Standard procedure for all twins is "nearest suitable airport"
If you're in a twin, and an engine quits (especially over a remote area like the Arctic), you set a direct course for the nearest suitable airport for your aircraft. Issues like passenger comfort and availability of flights to rebook people are close to the bottom of the pilot's list in such a situation, as you've lost enough redundancy that continuing the flight is no longer an option (the next engine failure turns you into a glider).
Iqaluit-the-airport isn't as remote as you make it out to be
While the countryside surrounding Iqaluit and its airport is quite barren and rugged, largely isolating the city, the city itself is well-stocked with services for its size -- it is the territorial capital of Nunavut, after all. It has a full hospital, fire and rescue services (in addition to the ARFF at the airport), and most of the other trappings of a reasonable city (it hosted the G7 finance meeting back in 2010). In addition, most of the folks there speak English, and the city has a good track record in past diversion events.
The airport itself is also well-equipped -- it has a full air carrier runway complete with an ILS approach, ARFF services of its own, and scheduled air carrier service to Montreal, Ottawa, and Yellowknife as well as other destinations in the Canadian Arctic. There's also a reasonably sized terminal building there, and full-time Customs staffing there that could slowly handle the passengers from such a diversion if the stranding extended for days.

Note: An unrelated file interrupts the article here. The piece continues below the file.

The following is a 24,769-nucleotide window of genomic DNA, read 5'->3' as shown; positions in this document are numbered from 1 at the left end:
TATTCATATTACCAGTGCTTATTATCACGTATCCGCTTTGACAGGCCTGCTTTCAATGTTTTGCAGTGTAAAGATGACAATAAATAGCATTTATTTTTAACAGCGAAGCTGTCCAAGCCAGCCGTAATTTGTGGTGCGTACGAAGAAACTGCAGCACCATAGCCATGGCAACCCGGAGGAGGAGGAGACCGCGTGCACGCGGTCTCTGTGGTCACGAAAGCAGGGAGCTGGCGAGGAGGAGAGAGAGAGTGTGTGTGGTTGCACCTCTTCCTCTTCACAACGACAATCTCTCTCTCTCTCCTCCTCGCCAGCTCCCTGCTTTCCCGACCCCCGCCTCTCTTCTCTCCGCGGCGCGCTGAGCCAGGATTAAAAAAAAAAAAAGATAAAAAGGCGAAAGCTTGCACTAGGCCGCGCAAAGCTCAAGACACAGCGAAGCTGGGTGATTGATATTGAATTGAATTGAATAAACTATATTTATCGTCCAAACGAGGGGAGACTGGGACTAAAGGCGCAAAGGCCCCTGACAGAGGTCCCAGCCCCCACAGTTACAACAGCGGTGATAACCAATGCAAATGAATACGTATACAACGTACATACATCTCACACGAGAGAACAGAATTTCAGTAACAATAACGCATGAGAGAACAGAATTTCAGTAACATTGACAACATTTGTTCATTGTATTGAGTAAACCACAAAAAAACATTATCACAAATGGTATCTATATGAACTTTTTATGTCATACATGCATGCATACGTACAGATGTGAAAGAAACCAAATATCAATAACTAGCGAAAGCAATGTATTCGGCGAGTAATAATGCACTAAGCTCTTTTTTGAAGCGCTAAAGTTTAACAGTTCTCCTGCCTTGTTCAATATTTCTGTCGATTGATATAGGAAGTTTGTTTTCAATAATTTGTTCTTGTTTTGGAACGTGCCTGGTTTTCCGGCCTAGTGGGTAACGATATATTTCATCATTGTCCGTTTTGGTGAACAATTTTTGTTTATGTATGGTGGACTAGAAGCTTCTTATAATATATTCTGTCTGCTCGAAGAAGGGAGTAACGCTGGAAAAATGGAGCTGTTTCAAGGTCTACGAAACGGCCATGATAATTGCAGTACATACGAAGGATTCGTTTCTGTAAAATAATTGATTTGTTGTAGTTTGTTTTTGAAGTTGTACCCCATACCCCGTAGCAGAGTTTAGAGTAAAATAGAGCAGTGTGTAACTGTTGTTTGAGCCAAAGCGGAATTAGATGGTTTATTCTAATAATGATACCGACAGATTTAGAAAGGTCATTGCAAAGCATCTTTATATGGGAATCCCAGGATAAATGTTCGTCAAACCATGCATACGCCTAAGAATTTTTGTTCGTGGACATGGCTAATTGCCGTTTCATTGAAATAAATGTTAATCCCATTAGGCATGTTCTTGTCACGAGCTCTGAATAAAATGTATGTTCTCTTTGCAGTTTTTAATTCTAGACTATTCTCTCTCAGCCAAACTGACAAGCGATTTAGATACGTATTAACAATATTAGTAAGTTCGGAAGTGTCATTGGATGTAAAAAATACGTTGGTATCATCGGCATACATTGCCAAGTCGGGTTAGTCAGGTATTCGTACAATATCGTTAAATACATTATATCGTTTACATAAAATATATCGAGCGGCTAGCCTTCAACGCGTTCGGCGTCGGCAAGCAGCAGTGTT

Transpolar operators plan for this stuff
Operators who fly over the Arctic are required to have contingency plans for exactly this type of event. Such planning includes being able to send a replacement plane in a timely fashion to pick up the passengers, having the ability to get parts out to the airplane-on-ground (AOG), and being able to perform maintenance in such a location or ferry the aircraft out if need be. Coordination of rescue services (including cold weather exposure suits for crew), the ability to communicate with ATC and airline dispatchers, radiation concerns due to solar flares, and the ability to navigate where magnetic compasses are no good are all included as well.